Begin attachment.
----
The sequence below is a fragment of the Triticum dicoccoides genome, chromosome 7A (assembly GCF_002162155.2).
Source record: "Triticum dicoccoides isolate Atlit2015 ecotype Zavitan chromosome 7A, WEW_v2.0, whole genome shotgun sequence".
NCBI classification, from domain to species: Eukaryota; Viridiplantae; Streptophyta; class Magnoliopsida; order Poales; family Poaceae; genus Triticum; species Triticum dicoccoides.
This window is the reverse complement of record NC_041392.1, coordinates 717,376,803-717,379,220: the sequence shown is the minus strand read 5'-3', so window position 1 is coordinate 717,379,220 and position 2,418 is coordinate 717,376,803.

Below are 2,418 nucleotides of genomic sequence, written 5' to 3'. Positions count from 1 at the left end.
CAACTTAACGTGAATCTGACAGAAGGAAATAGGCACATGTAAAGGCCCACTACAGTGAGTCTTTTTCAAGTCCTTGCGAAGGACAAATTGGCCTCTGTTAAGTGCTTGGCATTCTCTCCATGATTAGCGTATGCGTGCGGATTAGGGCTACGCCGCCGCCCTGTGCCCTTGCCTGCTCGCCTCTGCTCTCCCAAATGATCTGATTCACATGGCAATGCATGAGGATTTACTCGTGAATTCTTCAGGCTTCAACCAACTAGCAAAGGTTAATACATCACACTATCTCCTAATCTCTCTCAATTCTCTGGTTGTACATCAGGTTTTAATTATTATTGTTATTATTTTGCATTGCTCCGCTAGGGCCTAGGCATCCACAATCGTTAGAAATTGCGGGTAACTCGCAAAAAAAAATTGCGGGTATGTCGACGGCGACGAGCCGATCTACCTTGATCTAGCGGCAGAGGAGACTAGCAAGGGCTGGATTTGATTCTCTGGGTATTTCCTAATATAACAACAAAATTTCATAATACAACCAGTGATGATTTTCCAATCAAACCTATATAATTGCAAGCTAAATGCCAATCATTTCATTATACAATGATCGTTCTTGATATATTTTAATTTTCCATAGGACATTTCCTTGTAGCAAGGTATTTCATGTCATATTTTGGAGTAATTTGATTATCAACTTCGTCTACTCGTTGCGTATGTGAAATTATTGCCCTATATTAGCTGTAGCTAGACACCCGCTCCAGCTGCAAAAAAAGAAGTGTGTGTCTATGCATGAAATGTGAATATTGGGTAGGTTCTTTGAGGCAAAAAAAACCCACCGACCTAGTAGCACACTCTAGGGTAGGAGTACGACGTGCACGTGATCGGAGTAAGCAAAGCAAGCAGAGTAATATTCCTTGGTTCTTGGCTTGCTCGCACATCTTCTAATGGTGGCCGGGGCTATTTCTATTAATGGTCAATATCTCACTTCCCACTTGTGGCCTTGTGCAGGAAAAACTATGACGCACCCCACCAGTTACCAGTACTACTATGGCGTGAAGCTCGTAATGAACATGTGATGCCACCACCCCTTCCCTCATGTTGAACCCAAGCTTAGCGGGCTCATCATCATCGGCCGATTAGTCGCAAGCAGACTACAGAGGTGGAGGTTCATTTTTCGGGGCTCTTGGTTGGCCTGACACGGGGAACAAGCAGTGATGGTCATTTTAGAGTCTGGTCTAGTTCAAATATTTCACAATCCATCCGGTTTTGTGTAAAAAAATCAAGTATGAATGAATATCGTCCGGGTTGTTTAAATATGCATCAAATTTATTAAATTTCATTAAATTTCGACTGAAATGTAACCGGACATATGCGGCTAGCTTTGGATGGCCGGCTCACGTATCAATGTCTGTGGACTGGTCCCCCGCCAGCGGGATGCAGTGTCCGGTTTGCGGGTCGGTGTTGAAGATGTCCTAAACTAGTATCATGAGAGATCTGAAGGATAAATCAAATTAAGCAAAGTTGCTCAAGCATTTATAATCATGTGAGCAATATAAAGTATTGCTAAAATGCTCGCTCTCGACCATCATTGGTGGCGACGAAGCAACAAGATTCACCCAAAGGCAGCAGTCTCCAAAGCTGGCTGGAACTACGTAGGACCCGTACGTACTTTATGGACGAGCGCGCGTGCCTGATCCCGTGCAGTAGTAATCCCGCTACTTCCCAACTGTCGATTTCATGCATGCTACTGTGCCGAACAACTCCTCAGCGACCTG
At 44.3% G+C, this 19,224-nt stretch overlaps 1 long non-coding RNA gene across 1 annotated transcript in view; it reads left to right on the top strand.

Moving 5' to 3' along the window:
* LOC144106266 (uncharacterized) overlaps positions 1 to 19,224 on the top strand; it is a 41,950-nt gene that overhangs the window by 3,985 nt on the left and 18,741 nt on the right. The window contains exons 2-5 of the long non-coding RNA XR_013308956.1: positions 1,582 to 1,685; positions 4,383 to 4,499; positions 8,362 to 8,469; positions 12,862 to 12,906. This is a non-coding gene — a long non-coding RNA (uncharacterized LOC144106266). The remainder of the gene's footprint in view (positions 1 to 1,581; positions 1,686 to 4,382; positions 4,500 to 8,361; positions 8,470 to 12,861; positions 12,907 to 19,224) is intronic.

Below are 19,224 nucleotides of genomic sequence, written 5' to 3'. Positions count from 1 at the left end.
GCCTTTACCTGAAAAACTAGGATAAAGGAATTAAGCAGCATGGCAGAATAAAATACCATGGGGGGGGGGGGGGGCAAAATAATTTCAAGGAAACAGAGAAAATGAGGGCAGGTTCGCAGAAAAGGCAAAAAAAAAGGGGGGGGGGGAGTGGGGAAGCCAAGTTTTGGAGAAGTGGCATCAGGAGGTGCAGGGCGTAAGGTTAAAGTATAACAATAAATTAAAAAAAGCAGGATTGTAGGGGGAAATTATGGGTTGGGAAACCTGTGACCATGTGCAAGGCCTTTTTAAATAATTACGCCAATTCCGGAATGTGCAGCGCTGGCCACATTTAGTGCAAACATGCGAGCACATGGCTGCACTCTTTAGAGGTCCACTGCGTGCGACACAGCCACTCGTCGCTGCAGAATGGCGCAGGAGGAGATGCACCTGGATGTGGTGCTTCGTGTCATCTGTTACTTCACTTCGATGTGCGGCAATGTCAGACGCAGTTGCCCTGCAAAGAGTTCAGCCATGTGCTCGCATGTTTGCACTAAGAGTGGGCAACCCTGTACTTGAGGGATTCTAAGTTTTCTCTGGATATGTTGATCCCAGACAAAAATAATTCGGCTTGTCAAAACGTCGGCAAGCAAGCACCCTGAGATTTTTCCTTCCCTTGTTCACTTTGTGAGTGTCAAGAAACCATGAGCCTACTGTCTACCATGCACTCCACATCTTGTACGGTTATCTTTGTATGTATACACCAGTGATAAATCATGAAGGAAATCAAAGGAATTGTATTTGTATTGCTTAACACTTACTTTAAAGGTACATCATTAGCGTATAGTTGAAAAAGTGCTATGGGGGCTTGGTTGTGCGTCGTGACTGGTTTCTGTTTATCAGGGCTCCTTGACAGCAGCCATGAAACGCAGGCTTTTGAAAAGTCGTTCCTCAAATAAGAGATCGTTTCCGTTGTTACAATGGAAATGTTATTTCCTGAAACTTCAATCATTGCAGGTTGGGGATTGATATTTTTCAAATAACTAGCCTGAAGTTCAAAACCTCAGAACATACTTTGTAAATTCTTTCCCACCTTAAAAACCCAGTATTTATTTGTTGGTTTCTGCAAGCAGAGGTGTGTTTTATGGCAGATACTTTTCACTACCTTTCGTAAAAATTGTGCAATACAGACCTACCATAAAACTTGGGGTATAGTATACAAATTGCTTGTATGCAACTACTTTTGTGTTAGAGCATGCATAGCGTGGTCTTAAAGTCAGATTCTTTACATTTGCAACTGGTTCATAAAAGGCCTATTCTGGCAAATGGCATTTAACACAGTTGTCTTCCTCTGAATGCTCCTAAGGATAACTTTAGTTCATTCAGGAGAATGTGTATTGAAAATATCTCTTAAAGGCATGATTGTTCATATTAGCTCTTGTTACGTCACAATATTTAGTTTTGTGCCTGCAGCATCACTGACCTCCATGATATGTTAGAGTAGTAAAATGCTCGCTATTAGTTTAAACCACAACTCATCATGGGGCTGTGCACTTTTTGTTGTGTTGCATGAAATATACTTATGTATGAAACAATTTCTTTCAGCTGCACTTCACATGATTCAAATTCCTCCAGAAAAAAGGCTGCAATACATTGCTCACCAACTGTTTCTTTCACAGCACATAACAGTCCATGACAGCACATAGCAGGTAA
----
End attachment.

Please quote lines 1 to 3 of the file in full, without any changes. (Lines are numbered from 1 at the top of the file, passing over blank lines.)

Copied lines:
The sequence below is a fragment of the Triticum dicoccoides genome, chromosome 7A (assembly GCF_002162155.2).
Source record: "Triticum dicoccoides isolate Atlit2015 ecotype Zavitan chromosome 7A, WEW_v2.0, whole genome shotgun sequence".
NCBI classification, from domain to species: Eukaryota; Viridiplantae; Streptophyta; class Magnoliopsida; order Poales; family Poaceae; genus Triticum; species Triticum dicoccoides.